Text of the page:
In his London house the next day, he apologizes to Aouda for bringing her with him, since he now has to live in poverty and cannot financially support her. Aouda suddenly confesses that she loves him and asks him to marry her, which he gladly accepts. He calls for Passepartout to notify the reverend. At the reverend's, Passepartout learns that he is mistaken in the date, which he takes to be Sunday but which actually is Saturday due to the fact that the party traveled east, thereby gaining a full day on their journey around the globe, by crossing the International Date Line. “Date line” redirects here. ...


Passepartout hurries back to Fogg, who immediately sets off for the Reform Club, where he arrives just in time to win the wager. Thus ends the journey around the world.


Background and analysis

Around the World in Eighty Days was written during difficult times both for France and for Verne. It was during the Franco-Prussian War (1870-1871) in which Verne was conscripted as a coastguard, he was having money difficulties (his previous works were not paid royalties), his father had died recently, and he had witnessed a public execution which had disturbed him. However despite all this, Verne was excited about his work on the new book, the idea of which came to him one afternoon in a Paris café while reading a newspaper (see "Origins" below).' Combatants Second French Empire North German Confederation allied with south German states (later German Empire) Commanders Napoleon III Otto Von Bismarck, Helmuth von Moltke the Elder Strength 400,000 at the beginning of the war 1,200,000 Casualties 150,000 dead or wounded 284,000 captured 350,000 civilian...


The technological innovations of the 19th century had opened the possibility of rapid circumnavigation and the prospect fascinated Verne and his readership. In particular three technological breakthroughs occurred in 1869-70 that made a tourist-like around-the-world journey possible for the first time: the completion of the First Transcontinental Railroad in America (1869), the linking of the Indian railways across the sub-continent (1870), and the opening of the Suez Canal (1869). It was another notable mark in the end of an age of exploration and the start of an age of fully global tourism which could be enjoyed in relative comfort and safety. It sparked the imagination that anyone could sit down, draw up a schedule, buy tickets and travel around the world, a feat previously reserved for only the most heroic and hardy of adventurers. It is comparable in some respects today to civilian space tourism, a realm normally reserved for an elite professional few. This article refers to a railroad built in the United States between Omaha and Sacramento completed in 1869. ... Extent of Great Indian Peninsular Railway network in 1870 A rail system in India was first put forward in 1832 in Madras but it never materialised. ... For other uses, see Suez (disambiguation). ... The curvature of the Earth seen from orbit provides one of the main attractions for tourists paying to go into space Space tourism is the recent phenomenon of individuals paying for space travel, primarily for personal satisfaction. ...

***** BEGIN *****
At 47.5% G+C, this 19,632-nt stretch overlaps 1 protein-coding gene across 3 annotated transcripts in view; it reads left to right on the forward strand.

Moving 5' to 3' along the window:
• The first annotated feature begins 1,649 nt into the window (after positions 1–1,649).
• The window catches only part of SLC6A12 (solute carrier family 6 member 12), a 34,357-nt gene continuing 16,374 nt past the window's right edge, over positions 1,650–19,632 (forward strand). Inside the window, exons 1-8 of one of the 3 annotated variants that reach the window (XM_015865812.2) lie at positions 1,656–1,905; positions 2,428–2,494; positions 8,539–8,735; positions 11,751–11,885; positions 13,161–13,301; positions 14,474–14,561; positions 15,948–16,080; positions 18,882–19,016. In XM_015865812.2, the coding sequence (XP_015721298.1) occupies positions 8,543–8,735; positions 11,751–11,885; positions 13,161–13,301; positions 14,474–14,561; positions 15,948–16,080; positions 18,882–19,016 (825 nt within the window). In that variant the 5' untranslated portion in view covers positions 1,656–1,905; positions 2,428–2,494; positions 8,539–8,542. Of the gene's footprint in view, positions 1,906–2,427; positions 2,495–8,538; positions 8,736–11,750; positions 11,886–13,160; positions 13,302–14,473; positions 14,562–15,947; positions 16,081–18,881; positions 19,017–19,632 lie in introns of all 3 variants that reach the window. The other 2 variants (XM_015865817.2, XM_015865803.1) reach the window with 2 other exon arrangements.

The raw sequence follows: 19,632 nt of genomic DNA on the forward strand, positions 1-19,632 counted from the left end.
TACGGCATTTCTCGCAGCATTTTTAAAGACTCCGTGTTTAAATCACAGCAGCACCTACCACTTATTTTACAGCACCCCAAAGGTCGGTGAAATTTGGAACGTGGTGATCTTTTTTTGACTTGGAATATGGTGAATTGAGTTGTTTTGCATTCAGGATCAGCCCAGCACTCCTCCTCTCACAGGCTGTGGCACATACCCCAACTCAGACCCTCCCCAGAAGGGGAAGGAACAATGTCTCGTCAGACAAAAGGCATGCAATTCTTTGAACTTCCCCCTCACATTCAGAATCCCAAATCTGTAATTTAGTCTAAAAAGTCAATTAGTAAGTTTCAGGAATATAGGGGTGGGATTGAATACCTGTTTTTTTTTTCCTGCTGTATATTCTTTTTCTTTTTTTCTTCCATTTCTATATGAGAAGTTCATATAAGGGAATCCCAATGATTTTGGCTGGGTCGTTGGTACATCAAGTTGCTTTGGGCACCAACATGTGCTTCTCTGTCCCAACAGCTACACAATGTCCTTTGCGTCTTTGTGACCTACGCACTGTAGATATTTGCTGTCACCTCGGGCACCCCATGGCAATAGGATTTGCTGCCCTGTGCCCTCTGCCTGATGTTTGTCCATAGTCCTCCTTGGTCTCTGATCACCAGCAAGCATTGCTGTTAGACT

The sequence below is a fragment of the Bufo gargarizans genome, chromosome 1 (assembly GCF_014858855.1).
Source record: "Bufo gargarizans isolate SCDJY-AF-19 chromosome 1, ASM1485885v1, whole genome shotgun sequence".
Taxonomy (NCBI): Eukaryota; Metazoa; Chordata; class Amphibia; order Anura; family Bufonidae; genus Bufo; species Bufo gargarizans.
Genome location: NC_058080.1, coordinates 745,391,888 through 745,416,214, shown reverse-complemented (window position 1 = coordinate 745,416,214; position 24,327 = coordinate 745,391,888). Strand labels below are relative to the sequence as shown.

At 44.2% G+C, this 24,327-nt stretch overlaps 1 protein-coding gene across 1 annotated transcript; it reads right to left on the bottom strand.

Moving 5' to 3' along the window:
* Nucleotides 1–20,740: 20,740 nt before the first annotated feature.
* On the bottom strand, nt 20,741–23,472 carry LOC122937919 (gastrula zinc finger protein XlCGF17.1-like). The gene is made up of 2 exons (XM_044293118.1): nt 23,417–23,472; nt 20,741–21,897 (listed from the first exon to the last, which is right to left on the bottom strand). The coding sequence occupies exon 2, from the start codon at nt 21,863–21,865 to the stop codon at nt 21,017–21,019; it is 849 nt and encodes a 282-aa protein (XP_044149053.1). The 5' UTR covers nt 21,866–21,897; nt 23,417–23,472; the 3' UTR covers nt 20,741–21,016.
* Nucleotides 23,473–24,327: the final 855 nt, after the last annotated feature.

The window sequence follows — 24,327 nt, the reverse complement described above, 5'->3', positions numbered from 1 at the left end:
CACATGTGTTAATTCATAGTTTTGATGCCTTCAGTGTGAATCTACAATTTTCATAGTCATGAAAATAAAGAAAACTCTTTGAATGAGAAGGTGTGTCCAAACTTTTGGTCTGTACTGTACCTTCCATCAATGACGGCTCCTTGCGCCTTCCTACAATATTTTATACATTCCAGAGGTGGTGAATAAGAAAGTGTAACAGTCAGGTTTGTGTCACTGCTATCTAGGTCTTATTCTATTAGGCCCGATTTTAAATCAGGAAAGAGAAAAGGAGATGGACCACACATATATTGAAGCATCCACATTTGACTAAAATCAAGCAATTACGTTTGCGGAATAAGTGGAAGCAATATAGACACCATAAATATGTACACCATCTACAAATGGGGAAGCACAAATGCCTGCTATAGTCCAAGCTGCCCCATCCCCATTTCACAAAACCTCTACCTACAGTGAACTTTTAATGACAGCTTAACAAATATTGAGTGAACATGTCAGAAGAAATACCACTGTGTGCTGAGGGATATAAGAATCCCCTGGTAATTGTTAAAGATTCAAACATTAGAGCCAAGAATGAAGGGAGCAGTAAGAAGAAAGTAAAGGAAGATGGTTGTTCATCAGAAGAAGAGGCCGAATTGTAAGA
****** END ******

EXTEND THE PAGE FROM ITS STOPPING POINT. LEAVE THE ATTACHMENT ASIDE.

Verne is often characterized as a futurist or science fiction author, but there is not a glimmer of science-fiction in this, his most popular work (at least in English speaking countries.) Rather than any futurism, it remains a memorable portrait of the British Empire "on which the sun never sets" at its very peak, drawn by an outsider. It is also interesting to note that, as of 2006, there has never been a critical edition of Around the World in Eighty Days. This is in part due to the poor translations available of his works, the stereotype of "science fiction" or "boys' literature". However Verne's works were being looked at more seriously in the late 20th and early 21st centuries, with new translations and scholarship appearing. The British Empire in 1897, marked in pink, the traditional colour for Imperial British dominions on maps. ...


The closing date of the novel, 22 December 1872, was also the same date as the serial publication. As it was being published serially for the first time, some readers believed that the journey was actually taking place — bets were placed, and some railway companies and ship liner companies actually lobbied Verne to appear in the book! It is unknown if Verne actually submitted to their requests, but the descriptions of some rail and shipping lines leave some suspicion he was influenced. December 22 is the 356th day of the year (357th in leap years) in the Gregorian calendar. ... Year 1872 (MDCCCLXXII) was a leap year starting on Monday (link will display the full calendar) of the Gregorian Calendar (or a leap year starting on Saturday of the 12-day slower Julian calendar). ...